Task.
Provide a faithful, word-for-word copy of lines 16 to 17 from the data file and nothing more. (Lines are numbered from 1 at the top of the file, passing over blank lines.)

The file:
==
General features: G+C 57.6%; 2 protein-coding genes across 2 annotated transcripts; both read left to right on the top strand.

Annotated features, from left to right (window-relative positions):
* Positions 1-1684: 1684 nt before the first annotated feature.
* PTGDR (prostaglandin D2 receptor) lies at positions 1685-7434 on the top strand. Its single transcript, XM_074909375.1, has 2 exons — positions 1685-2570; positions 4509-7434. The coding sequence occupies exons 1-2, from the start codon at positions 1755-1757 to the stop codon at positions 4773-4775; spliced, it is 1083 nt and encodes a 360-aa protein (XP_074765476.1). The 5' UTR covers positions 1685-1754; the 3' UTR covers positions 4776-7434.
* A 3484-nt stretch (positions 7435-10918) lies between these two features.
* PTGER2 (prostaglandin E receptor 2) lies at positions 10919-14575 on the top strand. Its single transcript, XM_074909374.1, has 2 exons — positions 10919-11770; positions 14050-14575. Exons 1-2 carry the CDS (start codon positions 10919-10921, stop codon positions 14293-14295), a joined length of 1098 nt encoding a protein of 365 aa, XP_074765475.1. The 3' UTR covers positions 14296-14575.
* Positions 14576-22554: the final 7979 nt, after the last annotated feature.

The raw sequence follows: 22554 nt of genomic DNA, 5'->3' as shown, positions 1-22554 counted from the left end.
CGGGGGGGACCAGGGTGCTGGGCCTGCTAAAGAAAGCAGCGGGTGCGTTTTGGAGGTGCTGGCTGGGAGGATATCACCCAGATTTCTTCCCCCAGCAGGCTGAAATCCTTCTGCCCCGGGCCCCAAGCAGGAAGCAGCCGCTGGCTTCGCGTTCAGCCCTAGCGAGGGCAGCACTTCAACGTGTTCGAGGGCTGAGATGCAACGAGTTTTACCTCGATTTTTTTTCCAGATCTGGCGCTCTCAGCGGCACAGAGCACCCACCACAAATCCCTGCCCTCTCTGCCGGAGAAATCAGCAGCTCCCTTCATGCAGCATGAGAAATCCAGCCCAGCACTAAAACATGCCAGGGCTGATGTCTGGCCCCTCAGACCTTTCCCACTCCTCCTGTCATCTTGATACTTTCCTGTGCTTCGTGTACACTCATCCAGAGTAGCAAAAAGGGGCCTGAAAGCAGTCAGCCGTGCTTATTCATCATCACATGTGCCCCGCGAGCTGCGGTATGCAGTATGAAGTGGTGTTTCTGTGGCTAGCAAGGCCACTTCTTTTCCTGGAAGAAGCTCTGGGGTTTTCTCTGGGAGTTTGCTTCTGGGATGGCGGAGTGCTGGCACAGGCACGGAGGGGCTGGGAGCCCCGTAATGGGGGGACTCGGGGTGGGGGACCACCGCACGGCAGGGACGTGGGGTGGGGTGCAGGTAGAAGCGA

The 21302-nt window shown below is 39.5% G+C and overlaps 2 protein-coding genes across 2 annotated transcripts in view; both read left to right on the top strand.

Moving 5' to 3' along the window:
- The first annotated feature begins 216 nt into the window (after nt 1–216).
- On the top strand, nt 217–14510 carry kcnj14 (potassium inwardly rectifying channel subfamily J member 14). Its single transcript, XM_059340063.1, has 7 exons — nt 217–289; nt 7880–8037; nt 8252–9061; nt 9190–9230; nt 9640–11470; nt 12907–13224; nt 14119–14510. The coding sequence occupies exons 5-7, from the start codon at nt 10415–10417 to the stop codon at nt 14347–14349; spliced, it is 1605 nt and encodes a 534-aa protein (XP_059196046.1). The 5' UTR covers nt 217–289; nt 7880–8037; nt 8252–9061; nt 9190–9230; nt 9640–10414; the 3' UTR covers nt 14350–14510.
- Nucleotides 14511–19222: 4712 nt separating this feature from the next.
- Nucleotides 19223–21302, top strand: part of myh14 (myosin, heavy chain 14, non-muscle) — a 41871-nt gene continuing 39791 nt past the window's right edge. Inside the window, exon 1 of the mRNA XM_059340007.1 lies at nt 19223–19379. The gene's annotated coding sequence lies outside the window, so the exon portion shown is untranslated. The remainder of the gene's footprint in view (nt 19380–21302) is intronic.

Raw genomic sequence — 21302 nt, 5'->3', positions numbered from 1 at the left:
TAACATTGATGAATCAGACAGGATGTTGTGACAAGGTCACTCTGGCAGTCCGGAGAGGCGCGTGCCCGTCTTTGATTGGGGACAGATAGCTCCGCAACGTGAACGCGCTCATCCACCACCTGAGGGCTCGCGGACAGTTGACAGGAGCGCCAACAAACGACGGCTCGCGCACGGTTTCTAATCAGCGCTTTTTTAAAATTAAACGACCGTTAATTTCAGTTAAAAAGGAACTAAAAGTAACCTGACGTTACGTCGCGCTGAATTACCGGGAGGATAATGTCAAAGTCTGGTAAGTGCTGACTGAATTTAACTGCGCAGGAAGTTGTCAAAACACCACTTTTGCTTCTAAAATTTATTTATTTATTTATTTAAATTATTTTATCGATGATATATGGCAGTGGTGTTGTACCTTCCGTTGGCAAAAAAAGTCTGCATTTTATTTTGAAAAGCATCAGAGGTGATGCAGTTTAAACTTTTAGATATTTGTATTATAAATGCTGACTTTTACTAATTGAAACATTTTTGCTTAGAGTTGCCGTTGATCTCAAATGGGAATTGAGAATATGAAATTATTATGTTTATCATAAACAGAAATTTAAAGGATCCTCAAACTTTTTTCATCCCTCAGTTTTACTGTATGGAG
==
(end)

Raw genomic sequence — 21302 nt, 5'->3', positions numbered from 1 at the left:
TAACATTGATGAATCAGACAGGATGTTGTGACAAGGTCACTCTGGCAGTCCGGAGAGGCGCGTGCCCGTCTTTGATTGGGGACAGATAGCTCCGCAACGTGAACGCGCTCATCCACCACCTGAGGGCTCGCGGACAGTTGACAGGAGCGCCAACAAACGACGGCTCGCGCACGGTTTCTAATCAGCGCTTTTTTAAAATTAAACGACCGTTAATTTCAGTTAAAAAGGAACTAAAAGTAACCTGACGTTACGTCGCGCTGAATTACCGGGAGGATAATGTCAAAGTCTGGTAAGTGCTGACTGAATTTAACTGCGCAGGAAGTTGTCAAAACACCACTTTTGCTTCTAAAATTTATTTATTTATTTATTTAAATTATTTTATCGATGATATATGGCAGTGGTGTTGTACCTTCCGTTGGCAAAAAAAGTCTGCATTTTATTTTGAAAAGCATCAGAGGTGATGCAGTTTAAACTTTTAGATATTTGTATTATAAATGCTGACTTTTACTAATTGAAACATTTTTGCTTAGAGTTGCCGTTGATCTCAAATGGGAATTGAGAATATGAAATTATTATGTTTATCATAAACAGAAATTTAAAGGATCCTCAAACTTTTTTCATCCCTCAGTTTTACTGTATGGAG